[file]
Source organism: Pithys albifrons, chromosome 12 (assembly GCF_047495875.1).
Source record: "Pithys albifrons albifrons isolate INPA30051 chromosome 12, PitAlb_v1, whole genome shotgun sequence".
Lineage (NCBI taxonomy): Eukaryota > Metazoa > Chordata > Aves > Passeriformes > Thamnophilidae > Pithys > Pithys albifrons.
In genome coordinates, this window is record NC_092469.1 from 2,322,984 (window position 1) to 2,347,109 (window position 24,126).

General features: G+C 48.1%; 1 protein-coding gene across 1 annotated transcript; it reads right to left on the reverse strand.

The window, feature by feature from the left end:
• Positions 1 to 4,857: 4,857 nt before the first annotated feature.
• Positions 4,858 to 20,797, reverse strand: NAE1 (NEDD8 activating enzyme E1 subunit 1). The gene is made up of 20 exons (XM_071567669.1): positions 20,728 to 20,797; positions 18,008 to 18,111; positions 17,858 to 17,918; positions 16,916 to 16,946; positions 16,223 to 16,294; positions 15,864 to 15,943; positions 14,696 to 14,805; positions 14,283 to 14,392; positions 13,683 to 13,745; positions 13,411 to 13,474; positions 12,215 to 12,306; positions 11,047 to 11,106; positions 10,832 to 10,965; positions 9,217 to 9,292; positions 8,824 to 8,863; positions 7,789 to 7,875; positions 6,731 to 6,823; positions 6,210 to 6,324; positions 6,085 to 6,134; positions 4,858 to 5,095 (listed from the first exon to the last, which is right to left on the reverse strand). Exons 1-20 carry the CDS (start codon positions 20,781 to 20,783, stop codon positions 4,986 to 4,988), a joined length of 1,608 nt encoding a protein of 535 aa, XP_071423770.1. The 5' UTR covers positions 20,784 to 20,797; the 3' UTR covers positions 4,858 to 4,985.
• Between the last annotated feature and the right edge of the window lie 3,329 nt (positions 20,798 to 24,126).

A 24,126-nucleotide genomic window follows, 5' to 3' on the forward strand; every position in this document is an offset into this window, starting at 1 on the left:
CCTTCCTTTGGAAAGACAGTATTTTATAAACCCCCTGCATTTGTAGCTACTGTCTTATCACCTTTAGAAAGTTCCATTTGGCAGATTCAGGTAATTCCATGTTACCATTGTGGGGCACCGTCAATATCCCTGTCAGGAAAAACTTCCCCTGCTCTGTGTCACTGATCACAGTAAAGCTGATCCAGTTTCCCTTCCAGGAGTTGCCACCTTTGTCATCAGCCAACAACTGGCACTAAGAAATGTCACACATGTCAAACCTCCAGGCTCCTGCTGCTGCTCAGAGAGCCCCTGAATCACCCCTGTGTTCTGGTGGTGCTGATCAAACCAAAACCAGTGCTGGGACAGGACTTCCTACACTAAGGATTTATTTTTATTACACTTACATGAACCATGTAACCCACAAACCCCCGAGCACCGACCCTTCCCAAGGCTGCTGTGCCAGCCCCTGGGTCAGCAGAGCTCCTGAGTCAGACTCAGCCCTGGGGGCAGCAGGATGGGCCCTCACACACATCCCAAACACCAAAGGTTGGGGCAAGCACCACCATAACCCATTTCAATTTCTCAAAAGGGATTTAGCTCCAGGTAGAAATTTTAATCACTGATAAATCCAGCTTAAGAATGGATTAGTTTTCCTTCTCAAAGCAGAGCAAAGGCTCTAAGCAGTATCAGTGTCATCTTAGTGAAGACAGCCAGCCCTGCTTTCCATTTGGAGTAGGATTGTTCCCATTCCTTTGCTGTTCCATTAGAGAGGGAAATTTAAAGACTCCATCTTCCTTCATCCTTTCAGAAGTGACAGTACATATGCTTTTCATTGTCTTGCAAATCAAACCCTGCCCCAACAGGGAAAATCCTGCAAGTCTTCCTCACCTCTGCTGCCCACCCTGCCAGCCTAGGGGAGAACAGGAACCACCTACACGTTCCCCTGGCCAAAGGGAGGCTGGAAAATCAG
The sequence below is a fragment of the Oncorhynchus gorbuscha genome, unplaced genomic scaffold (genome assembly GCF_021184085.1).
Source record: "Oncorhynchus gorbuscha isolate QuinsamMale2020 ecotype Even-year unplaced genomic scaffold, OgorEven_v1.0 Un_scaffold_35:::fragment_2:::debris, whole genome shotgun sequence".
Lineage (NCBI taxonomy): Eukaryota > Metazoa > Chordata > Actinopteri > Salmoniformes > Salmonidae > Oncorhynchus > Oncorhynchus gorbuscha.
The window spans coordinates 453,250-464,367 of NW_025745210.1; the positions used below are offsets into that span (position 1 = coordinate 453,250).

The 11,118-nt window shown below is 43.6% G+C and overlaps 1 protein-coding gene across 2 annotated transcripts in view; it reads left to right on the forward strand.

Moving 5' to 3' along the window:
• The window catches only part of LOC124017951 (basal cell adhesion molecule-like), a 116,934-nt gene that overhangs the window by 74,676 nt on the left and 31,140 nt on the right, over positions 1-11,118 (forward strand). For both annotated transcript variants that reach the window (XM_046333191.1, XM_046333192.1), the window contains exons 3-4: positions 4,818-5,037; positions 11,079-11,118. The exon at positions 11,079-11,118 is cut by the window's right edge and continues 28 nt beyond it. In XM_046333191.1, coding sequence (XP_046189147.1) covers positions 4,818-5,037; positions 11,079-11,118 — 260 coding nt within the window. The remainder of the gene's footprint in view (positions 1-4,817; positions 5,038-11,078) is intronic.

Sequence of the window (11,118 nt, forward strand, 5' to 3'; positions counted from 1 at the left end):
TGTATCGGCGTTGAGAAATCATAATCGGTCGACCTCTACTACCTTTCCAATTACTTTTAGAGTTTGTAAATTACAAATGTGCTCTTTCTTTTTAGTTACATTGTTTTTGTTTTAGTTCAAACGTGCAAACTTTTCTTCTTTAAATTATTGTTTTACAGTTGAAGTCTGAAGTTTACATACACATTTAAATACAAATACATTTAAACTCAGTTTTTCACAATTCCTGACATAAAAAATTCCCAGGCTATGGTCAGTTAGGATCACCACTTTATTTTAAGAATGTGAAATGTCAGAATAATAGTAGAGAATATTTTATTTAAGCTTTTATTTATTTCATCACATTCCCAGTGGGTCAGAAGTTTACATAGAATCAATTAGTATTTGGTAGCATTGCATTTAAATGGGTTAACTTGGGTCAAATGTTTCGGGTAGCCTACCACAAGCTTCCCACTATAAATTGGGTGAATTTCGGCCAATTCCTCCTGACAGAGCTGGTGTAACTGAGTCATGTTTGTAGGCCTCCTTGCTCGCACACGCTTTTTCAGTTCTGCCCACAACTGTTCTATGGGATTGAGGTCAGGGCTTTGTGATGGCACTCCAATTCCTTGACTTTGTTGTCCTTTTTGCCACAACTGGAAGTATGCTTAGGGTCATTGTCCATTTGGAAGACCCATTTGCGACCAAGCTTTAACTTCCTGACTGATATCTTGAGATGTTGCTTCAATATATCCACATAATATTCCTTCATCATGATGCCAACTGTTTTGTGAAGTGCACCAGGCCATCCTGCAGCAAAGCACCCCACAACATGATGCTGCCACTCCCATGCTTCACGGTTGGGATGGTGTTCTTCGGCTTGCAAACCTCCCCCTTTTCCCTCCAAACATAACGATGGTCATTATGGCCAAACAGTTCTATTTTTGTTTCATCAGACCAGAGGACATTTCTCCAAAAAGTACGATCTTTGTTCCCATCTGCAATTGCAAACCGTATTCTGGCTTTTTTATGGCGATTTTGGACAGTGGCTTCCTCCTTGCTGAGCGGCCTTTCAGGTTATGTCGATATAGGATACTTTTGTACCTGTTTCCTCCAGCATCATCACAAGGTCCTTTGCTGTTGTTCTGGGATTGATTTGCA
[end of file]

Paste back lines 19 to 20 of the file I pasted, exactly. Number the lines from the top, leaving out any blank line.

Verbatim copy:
Sequence of the window (11,118 nt, forward strand, 5' to 3'; positions counted from 1 at the left end):
TGTATCGGCGTTGAGAAATCATAATCGGTCGACCTCTACTACCTTTCCAATTACTTTTAGAGTTTGTAAATTACAAATGTGCTCTTTCTTTTTAGTTACATTGTTTTTGTTTTAGTTCAAACGTGCAAACTTTTCTTCTTTAAATTATTGTTTTACAGTTGAAGTCTGAAGTTTACATACACATTTAAATACAAATACATTTAAACTCAGTTTTTCACAATTCCTGACATAAAAAATTCCCAGGCTATGGTCAGTTAGGATCACCACTTTATTTTAAGAATGTGAAATGTCAGAATAATAGTAGAGAATATTTTATTTAAGCTTTTATTTATTTCATCACATTCCCAGTGGGTCAGAAGTTTACATAGAATCAATTAGTATTTGGTAGCATTGCATTTAAATGGGTTAACTTGGGTCAAATGTTTCGGGTAGCCTACCACAAGCTTCCCACTATAAATTGGGTGAATTTCGGCCAATTCCTCCTGACAGAGCTGGTGTAACTGAGTCATGTTTGTAGGCCTCCTTGCTCGCACACGCTTTTTCAGTTCTGCCCACAACTGTTCTATGGGATTGAGGTCAGGGCTTTGTGATGGCACTCCAATTCCTTGACTTTGTTGTCCTTTTTGCCACAACTGGAAGTATGCTTAGGGTCATTGTCCATTTGGAAGACCCATTTGCGACCAAGCTTTAACTTCCTGACTGATATCTTGAGATGTTGCTTCAATATATCCACATAATATTCCTTCATCATGATGCCAACTGTTTTGTGAAGTGCACCAGGCCATCCTGCAGCAAAGCACCCCACAACATGATGCTGCCACTCCCATGCTTCACGGTTGGGATGGTGTTCTTCGGCTTGCAAACCTCCCCCTTTTCCCTCCAAACATAACGATGGTCATTATGGCCAAACAGTTCTATTTTTGTTTCATCAGACCAGAGGACATTTCTCCAAAAAGTACGATCTTTGTTCCCATCTGCAATTGCAAACCGTATTCTGGCTTTTTTATGGCGATTTTGGACAGTGGCTTCCTCCTTGCTGAGCGGCCTTTCAGGTTATGTCGATATAGGATACTTTTGTACCTGTTTCCTCCAGCATCATCACAAGGTCCTTTGCTGTTGTTCTGGGATTGATTTGCA